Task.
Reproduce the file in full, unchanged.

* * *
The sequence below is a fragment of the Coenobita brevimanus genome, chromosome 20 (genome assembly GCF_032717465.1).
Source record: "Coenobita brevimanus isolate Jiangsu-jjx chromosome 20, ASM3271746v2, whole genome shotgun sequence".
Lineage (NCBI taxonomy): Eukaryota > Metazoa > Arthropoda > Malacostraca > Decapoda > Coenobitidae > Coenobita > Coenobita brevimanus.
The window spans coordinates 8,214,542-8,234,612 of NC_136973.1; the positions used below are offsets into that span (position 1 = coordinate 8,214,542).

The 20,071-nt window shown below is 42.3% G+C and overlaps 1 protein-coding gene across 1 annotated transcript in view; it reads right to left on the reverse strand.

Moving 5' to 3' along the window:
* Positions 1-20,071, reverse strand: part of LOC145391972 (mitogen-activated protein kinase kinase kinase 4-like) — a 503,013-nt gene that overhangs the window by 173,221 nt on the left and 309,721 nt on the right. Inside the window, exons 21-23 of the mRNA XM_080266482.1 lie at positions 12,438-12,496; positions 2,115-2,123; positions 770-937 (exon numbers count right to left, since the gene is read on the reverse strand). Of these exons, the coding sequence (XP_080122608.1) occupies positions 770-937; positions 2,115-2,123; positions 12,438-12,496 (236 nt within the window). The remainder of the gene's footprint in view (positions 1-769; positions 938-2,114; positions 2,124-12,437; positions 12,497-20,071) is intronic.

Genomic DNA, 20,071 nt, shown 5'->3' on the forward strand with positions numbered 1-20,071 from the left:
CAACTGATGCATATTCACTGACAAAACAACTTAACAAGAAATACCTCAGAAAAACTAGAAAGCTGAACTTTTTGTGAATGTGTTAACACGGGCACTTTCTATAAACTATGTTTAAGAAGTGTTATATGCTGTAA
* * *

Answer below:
The sequence below is a fragment of the Coenobita brevimanus genome, chromosome 20 (genome assembly GCF_032717465.1).
Source record: "Coenobita brevimanus isolate Jiangsu-jjx chromosome 20, ASM3271746v2, whole genome shotgun sequence".
Lineage (NCBI taxonomy): Eukaryota > Metazoa > Arthropoda > Malacostraca > Decapoda > Coenobitidae > Coenobita > Coenobita brevimanus.
The window spans coordinates 8,214,542-8,234,612 of NC_136973.1; the positions used below are offsets into that span (position 1 = coordinate 8,214,542).

The 20,071-nt window shown below is 42.3% G+C and overlaps 1 protein-coding gene across 1 annotated transcript in view; it reads right to left on the reverse strand.

Moving 5' to 3' along the window:
* Positions 1-20,071, reverse strand: part of LOC145391972 (mitogen-activated protein kinase kinase kinase 4-like) — a 503,013-nt gene that overhangs the window by 173,221 nt on the left and 309,721 nt on the right. Inside the window, exons 21-23 of the mRNA XM_080266482.1 lie at positions 12,438-12,496; positions 2,115-2,123; positions 770-937 (exon numbers count right to left, since the gene is read on the reverse strand). Of these exons, the coding sequence (XP_080122608.1) occupies positions 770-937; positions 2,115-2,123; positions 12,438-12,496 (236 nt within the window). The remainder of the gene's footprint in view (positions 1-769; positions 938-2,114; positions 2,124-12,437; positions 12,497-20,071) is intronic.

Genomic DNA, 20,071 nt, shown 5'->3' on the forward strand with positions numbered 1-20,071 from the left:
CAACTGATGCATATTCACTGACAAAACAACTTAACAAGAAATACCTCAGAAAAACTAGAAAGCTGAACTTTTTGTGAATGTGTTAACACGGGCACTTTCTATAAACTATGTTTAAGAAGTGTTATATGCTGTAA